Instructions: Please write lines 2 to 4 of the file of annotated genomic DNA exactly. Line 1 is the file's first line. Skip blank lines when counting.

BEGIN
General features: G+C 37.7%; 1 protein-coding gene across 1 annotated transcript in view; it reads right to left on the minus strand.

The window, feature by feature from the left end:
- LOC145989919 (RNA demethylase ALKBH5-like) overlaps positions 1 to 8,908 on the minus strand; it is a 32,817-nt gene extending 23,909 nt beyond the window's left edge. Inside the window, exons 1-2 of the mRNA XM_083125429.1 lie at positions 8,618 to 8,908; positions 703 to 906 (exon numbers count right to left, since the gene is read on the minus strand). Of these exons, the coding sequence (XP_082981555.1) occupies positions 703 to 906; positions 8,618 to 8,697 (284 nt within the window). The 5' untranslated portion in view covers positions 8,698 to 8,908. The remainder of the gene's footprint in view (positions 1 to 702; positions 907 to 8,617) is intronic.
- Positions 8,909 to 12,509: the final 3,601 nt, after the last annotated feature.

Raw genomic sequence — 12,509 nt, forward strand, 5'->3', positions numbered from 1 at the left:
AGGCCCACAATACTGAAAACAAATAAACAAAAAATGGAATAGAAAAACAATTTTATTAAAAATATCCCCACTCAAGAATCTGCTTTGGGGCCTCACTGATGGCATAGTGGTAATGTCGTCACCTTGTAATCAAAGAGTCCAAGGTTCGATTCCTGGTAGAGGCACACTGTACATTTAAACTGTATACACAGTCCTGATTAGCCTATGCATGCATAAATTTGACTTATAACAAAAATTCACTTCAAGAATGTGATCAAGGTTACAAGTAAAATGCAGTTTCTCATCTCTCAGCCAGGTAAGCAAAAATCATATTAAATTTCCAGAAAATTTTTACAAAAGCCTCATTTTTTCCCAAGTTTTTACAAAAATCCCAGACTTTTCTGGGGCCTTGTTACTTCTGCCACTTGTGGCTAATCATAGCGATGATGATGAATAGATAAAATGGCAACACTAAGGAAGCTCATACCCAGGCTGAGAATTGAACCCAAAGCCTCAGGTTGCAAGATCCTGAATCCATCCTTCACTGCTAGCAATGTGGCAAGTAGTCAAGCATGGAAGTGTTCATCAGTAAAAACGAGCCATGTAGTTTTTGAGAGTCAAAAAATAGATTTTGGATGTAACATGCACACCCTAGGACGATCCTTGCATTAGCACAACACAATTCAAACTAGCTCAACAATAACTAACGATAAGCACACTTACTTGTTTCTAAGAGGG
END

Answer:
The window, feature by feature from the left end:
- LOC145989919 (RNA demethylase ALKBH5-like) overlaps positions 1 to 8,908 on the minus strand; it is a 32,817-nt gene extending 23,909 nt beyond the window's left edge. Inside the window, exons 1-2 of the mRNA XM_083125429.1 lie at positions 8,618 to 8,908; positions 703 to 906 (exon numbers count right to left, since the gene is read on the minus strand). Of these exons, the coding sequence (XP_082981555.1) occupies positions 703 to 906; positions 8,618 to 8,697 (284 nt within the window). The 5' untranslated portion in view covers positions 8,698 to 8,908. The remainder of the gene's footprint in view (positions 1 to 702; positions 907 to 8,617) is intronic.
- Positions 8,909 to 12,509: the final 3,601 nt, after the last annotated feature.